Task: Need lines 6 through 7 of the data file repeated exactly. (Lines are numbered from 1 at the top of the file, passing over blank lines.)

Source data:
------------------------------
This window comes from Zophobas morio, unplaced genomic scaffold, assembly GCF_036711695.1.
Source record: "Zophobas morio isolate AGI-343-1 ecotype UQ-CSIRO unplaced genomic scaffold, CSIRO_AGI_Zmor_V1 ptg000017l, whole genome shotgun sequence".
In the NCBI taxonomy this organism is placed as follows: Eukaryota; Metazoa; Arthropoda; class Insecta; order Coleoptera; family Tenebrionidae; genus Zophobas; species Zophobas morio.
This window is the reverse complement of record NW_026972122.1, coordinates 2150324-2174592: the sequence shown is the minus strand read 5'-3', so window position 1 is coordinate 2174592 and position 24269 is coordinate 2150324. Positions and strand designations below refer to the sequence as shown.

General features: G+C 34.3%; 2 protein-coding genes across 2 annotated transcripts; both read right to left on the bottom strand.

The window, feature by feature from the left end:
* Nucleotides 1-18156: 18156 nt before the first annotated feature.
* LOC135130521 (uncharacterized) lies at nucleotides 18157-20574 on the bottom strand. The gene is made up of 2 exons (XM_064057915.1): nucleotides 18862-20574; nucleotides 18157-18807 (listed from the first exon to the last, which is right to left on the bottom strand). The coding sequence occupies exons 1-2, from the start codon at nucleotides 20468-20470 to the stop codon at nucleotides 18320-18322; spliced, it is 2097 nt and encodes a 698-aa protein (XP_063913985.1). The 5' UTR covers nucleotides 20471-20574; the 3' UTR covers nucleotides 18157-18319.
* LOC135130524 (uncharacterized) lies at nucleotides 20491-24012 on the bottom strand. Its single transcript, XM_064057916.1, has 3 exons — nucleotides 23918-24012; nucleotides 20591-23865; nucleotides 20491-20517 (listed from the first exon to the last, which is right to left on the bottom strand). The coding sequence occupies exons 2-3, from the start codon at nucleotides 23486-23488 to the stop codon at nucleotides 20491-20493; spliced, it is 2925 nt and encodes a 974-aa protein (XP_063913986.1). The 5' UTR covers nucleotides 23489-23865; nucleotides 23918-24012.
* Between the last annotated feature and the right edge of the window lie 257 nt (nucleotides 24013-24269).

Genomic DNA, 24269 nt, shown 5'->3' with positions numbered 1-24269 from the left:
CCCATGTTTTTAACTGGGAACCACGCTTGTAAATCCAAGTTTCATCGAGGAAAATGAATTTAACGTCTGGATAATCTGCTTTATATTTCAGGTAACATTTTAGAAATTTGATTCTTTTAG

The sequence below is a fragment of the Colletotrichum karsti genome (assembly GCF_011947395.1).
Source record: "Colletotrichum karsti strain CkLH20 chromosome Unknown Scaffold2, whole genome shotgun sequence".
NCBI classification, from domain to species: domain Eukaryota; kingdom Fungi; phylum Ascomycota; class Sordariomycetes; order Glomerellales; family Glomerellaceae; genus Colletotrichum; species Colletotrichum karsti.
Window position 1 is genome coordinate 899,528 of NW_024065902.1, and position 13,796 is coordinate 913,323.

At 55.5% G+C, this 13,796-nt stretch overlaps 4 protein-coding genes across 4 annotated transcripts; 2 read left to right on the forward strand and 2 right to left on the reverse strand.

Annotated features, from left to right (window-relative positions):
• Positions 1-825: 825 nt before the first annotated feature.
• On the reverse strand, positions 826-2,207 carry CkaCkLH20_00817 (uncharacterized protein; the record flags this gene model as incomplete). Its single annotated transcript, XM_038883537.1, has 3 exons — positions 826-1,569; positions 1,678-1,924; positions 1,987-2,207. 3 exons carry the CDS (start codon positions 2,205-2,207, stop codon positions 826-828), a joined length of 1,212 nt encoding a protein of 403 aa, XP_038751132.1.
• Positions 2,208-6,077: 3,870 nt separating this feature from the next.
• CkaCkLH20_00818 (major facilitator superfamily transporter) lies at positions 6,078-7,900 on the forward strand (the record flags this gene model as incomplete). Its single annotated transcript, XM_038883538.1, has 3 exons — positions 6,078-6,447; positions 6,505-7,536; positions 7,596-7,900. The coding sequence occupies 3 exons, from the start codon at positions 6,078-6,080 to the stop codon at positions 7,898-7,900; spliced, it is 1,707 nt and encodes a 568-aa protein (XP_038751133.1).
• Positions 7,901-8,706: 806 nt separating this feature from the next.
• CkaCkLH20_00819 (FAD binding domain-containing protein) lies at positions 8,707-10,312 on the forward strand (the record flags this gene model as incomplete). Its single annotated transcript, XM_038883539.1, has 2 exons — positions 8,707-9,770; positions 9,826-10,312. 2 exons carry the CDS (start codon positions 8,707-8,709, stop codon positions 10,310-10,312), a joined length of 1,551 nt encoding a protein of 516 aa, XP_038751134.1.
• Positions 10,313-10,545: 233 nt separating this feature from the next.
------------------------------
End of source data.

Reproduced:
The window, feature by feature from the left end:
* Nucleotides 1-18156: 18156 nt before the first annotated feature.